The leader of the British National Party has visited the area where a teenage murder victim was abducted despite calls for him to stay away.
Nick Griffin said some residents welcomed him
Nick Griffin insisted that his party was not there to stir up tensions between white and Asian residents in the Pollokshields area of Glasgow.
Kriss Donald was abducted by a gang of Asian men on Monday and his body was found on Tuesday.
Police have been trying to establish a motive for the murder.
Politicians and community leaders, including First Minister Jack McConnell and Scottish Socialist Party leader Tommy Sheridan, had condemned Mr Griffin's decision to visit Pollokshields, accusing him of seeking to provoke tension.
Mr Griffin, who laid a wreath at the place where the teenager was abducted, claimed that despite opposition some people welcomed him.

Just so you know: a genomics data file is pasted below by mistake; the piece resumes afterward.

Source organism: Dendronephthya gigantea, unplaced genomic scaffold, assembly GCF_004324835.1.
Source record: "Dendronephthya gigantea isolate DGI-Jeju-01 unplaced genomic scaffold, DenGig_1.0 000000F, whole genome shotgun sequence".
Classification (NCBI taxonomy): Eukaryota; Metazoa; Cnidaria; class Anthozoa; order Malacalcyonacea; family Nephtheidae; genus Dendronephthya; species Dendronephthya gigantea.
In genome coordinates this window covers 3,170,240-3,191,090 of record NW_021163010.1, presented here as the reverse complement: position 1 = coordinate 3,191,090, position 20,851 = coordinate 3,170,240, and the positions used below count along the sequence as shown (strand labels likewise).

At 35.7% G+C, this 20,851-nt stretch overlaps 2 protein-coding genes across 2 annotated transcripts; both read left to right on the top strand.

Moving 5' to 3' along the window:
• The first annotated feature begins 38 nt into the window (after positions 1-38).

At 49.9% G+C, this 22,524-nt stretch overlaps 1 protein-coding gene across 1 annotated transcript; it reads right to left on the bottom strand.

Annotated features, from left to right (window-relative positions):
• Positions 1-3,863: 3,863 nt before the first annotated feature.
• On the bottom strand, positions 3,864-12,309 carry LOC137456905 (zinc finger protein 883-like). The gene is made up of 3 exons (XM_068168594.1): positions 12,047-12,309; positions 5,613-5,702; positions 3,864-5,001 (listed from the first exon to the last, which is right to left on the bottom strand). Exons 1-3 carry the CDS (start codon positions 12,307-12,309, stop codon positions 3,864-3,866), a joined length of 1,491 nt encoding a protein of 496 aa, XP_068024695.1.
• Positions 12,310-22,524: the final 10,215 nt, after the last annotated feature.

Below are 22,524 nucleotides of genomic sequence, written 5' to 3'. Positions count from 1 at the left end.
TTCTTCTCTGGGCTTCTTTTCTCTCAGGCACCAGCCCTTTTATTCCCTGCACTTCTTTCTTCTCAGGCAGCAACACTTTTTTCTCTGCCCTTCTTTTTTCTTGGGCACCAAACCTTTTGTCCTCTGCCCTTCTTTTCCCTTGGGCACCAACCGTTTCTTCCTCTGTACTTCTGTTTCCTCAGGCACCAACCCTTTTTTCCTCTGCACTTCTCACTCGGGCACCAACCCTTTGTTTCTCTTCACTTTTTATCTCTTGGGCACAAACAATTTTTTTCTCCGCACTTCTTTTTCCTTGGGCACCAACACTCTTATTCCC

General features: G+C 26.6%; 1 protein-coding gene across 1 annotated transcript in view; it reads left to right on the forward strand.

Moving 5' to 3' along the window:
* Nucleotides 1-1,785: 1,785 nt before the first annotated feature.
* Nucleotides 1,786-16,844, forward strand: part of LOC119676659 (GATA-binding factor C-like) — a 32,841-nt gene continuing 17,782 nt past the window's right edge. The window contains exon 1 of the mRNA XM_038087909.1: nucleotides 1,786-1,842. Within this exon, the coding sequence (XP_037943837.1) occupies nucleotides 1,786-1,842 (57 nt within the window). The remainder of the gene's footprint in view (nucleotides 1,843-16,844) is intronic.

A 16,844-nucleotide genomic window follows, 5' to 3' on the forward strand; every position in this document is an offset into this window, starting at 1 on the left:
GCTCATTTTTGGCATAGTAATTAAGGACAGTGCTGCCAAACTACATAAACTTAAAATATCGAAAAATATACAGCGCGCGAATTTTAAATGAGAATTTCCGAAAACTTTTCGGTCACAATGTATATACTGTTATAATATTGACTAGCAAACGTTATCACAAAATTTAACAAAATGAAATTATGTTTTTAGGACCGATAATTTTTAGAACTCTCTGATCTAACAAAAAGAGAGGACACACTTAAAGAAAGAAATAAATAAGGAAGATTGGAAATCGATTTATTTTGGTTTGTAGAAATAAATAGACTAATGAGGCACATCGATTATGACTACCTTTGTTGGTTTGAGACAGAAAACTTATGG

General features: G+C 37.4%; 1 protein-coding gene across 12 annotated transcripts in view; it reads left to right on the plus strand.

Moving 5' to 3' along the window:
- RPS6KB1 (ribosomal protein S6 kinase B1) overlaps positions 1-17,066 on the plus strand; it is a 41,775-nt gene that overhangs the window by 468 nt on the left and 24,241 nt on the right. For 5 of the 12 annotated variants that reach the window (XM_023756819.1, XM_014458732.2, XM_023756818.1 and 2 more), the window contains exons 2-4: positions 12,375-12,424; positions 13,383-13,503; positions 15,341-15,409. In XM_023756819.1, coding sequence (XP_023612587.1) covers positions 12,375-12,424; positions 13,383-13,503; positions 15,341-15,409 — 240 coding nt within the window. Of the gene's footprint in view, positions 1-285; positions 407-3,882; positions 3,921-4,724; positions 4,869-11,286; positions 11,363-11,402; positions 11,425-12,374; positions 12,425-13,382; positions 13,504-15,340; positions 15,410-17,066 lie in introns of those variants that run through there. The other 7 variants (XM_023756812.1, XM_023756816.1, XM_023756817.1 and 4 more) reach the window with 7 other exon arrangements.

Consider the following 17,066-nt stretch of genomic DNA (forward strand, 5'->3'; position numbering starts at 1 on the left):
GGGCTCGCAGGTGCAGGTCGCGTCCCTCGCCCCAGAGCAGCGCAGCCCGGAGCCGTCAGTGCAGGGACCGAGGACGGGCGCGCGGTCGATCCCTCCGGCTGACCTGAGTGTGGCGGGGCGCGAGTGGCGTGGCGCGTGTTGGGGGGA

He said: "People in Pollokshields want to see me there - some of the local whites.
"If people don't feel that they have a political force speaking up for them then they are likely to feel tense, anger and possibly their resentment and fears could spill out into violence.
"So I think that it's a good time even for a controversial party like the BNP to be around speaking out for local whites."
Reacting to criticism of his visit, he said: "They've used the BNP to deflect people's attention so they're not talking about the murder of a 15-year-old child any more, they're now talking about the BNP and are they here to cause trouble.
"I hope we've made it clear that we're certainly not around to cause trouble because we've done everything to avoid it."
The BNP held a protest outside the headquarters of Strathclyde Police, accusing them of not doing enough to clamp down on racist violence.
Mr Griffin said he had no plans to return to Pollokshields in the near future.